The Inter-American Dialogue’s Daily Latin America Advisor

Would Higher Minimum Wages Benefit Latin Americans?

Editor's Note: In an interview with Inter-American Dialogue's Latin America Advisor, Guillermo Vuletin discusses minimum wage policies in Latin America. Read the full Q&A here.

What is the basic rationale behind the suggested increase in the minimum wages in Latin America? Extensive research in the United States and other advanced countries suggests that a modest raise in the minimum wage increases earnings of low-income families, reducing poverty and income inequality without jeopardizing employment. This last element is undoubtedly key to assessing the effect on poverty and income inequality. If an increase in the minimum wage led to higher unemployment, the implications for society would be less obvious. Would higher minimum wages bring similar desired results in terms of reduction in poverty and income inequality in Latin America? Generally speaking, not likely. The level of informal economic activity in Latin America ranges between 25 and 60 percent. This unfortunate fact is the result of a multidimensional and explosive mix. Broadly speaking, the region still suffers from poor rule of law and high levels of corruption. These chronic illnesses create a wedge between labor laws and actual labor conditions. In this context, an increase in the minimum wage may be innocuous at best, or more likely, shift workers to the informal economy.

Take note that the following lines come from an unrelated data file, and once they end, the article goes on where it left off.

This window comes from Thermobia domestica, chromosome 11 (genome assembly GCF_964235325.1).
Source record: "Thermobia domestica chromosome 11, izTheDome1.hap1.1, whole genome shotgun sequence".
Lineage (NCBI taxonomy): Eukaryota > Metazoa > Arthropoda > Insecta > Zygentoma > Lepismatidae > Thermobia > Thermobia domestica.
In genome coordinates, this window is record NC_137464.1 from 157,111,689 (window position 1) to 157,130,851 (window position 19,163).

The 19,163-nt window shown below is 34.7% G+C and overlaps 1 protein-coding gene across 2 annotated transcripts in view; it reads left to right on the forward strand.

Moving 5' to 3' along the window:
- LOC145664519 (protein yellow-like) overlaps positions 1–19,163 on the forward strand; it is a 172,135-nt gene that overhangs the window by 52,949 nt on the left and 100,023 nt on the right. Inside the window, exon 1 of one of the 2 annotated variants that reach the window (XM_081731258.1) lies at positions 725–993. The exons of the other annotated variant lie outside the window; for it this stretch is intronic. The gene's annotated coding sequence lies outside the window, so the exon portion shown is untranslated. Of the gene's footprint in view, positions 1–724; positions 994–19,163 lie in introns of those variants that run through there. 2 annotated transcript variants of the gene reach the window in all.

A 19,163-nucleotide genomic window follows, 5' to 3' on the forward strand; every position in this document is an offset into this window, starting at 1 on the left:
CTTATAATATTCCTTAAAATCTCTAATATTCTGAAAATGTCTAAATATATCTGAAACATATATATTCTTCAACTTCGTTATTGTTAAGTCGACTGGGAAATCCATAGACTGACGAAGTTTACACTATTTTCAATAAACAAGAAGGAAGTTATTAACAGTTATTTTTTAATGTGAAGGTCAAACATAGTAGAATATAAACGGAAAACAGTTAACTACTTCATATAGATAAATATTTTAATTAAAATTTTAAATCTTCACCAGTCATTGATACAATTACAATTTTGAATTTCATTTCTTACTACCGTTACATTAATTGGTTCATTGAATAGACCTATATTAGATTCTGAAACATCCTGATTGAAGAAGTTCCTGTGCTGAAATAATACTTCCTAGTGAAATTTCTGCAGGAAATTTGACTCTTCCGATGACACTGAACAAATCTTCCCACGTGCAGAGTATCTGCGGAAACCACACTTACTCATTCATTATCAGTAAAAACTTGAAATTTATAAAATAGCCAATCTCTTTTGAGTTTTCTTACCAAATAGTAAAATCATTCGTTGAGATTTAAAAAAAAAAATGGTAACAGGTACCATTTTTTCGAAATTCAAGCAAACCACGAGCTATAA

Moreover, as a consequence of the disassociation between laws and actual practice, several Latin American countries have minimum wages to average income ratios that are fairly high by international standards.

Consequently, poverty and income inequality may remain unchanged or even worsen. Naturally, the expected outcome would be completely different if some progress was also achieved on the institutional front. Moreover, as a consequence of the disassociation between laws and actual practice, several Latin American countries have minimum wages to average income ratios that are fairly high by international standards. For example, in Paraguay, that ratio is above 100 percent (that is, the minimum wage is higher than the average income). Not surprisingly, these countries are among those with the highest levels of informal economic activity. While increases in minimum wages are an important policy tool to help alleviate poverty and income inequality, they require some institutional quality prerequisites to actually work. The region still has a deficit in this regard and urgently needs to make huge progress on this front.